Ancient Monuments

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Six Stones Stone Circle

A Scheduled Monument in Glascwm (Glasgwm), Powys

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Coordinates

Latitude: 52.1571 / 52°9'25"N

Longitude: -3.2251 / 3°13'30"W

OS Eastings: 316289

OS Northings: 251685

OS Grid: SO162516

Mapcode National: GBR YX.66N1

Mapcode Global: VH6B3.11WQ

Entry Name: Six Stones Stone Circle

Scheduled Date:

Source: Cadw

Source ID: 1914

Cadw Legacy ID: RD026

Schedule Class: Religious, Ritual and Funerary

Category: Stone circle

Period: Prehistoric

County: Powys

Community: Glascwm (Glasgwm)

Traditional County: Radnorshire

Description

The monument comprises the remains of a stone circle, which probably date to the Bronze Age (c. 2300 - 800 BC) and is located on a natural platform in a valley bottom near the source of a stream called the Glasnant. The circle is roughly egg-shaped, measuring c.27.5m north-west to south-east by 23.5m. Survey in 1986, which included probing, identified up to 23 stones, seven of them completely buried beneath the turf. The visible stones varied between 0.02m and 0.24m high, and were up to 0.5m long. All were of flaggy sandstone with flat faces set along the circumference of the ring. The area is quite densely heather covered and a more recent field visit was able to identify only seven visible stones, although the others are likely to remain in position beneath the vegetation. A grassy track passes close to the south of the site.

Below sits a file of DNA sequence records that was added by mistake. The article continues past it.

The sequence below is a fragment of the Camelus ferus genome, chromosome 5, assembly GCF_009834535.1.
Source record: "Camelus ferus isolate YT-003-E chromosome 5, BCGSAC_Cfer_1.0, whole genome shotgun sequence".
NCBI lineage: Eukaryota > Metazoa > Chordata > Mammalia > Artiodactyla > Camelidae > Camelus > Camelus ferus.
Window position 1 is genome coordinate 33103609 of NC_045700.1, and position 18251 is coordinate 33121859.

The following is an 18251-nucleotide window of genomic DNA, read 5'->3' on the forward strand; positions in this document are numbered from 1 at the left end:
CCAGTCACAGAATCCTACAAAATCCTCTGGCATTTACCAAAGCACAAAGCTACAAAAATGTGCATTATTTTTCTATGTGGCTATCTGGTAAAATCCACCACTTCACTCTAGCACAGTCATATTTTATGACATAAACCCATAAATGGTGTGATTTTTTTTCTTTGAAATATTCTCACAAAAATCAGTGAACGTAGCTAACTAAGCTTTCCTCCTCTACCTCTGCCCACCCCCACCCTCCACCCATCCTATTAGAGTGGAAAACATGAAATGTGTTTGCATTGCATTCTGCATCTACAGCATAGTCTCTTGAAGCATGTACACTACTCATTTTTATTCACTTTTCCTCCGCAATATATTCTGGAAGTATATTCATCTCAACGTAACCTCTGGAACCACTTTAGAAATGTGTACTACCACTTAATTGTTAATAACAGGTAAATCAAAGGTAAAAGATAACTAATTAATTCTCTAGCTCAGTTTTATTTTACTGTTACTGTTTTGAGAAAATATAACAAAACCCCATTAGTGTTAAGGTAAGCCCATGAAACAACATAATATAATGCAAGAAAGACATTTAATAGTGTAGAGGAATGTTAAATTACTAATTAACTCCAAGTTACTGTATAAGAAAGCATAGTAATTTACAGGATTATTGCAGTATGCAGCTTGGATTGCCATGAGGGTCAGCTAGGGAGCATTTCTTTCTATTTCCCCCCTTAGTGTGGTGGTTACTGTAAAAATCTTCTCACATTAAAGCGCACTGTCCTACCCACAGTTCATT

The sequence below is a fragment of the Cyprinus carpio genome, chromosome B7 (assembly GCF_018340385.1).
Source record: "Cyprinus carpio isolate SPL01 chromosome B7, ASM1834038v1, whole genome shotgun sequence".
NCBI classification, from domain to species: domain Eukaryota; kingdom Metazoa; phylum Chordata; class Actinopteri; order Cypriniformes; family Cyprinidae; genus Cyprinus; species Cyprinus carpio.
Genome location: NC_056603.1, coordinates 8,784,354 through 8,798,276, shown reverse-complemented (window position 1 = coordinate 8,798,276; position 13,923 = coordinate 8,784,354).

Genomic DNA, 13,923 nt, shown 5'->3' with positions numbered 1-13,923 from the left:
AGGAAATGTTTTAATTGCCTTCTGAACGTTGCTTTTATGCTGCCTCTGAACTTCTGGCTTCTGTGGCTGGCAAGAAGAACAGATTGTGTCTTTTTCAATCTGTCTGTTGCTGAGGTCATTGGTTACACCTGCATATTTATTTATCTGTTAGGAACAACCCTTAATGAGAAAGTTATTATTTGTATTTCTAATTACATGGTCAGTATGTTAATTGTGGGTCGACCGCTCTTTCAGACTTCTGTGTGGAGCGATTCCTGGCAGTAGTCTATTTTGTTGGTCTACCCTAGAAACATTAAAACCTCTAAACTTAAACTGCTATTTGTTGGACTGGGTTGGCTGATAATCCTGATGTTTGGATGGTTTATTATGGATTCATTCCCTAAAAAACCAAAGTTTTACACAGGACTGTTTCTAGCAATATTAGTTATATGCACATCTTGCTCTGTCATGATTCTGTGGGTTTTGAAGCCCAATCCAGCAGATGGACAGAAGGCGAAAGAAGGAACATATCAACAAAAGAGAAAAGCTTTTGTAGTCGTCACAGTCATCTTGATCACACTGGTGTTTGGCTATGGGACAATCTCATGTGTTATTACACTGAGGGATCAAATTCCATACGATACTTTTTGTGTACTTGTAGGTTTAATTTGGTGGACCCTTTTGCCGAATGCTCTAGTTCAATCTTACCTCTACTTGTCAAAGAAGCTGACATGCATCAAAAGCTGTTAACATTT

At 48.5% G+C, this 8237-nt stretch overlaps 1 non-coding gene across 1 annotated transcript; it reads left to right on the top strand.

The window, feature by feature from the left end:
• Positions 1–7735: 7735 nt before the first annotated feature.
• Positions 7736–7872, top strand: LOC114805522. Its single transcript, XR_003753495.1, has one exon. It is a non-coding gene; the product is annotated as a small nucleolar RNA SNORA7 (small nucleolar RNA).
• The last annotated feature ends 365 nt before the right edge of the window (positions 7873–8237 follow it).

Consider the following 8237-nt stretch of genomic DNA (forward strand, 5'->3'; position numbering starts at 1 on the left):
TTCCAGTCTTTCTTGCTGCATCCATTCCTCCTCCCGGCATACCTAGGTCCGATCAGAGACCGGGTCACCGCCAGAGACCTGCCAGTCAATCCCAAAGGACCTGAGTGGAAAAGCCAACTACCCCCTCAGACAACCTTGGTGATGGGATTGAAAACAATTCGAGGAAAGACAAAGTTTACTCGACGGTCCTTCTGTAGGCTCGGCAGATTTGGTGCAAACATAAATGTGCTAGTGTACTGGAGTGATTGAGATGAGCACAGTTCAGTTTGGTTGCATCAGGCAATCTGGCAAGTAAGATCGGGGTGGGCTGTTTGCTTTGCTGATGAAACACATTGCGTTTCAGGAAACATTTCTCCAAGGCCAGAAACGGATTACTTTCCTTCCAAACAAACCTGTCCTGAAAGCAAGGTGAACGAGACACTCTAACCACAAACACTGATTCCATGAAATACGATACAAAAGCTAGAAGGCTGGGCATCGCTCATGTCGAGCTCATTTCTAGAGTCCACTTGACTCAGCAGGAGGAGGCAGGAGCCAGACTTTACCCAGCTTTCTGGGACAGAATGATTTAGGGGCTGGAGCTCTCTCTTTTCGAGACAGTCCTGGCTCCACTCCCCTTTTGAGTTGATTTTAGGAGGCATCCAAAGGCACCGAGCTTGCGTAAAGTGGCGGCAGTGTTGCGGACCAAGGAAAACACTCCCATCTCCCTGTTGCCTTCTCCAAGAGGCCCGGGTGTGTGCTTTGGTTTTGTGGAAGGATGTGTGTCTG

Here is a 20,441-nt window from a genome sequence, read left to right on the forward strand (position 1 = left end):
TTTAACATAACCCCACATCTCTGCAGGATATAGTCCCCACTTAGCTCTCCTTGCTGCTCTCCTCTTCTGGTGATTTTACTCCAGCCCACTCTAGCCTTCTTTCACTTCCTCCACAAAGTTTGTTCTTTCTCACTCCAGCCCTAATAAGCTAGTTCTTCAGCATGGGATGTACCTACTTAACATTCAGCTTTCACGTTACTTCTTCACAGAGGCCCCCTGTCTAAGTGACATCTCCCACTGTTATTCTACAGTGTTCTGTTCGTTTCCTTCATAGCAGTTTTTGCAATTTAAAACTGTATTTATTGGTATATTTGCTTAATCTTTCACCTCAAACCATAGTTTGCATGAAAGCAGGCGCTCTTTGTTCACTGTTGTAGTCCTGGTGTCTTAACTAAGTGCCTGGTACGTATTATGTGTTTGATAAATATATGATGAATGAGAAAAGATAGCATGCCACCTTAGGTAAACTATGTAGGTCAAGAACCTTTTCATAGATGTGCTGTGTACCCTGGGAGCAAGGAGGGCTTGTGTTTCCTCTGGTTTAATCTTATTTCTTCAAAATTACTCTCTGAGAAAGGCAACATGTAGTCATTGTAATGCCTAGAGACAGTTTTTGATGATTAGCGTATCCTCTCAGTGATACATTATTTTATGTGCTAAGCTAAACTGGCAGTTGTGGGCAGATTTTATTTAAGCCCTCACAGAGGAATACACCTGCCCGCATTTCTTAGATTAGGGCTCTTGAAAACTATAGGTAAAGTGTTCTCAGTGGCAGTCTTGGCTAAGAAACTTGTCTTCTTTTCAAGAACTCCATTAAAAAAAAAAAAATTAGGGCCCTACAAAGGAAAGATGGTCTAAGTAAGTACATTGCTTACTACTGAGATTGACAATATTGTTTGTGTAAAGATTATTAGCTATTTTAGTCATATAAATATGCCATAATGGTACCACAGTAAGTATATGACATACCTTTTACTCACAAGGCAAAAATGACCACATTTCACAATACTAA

The monument is of national importance for its potential to enhance our knowledge of prehistoric burial and ritual practices. The features are an important relic of a prehistoric funerary and ritual landscape and retain significant archaeological potential. There is a strong probability of the presence of both intact ritual and burial deposits, together with environmental and structural evidence. Stone circles are often part of a larger cluster of monuments and their importance can further enhanced by their group value.

The scheduled area comprises the remains described and areas around them within which related evidence may be expected to survive.

Source: Cadw

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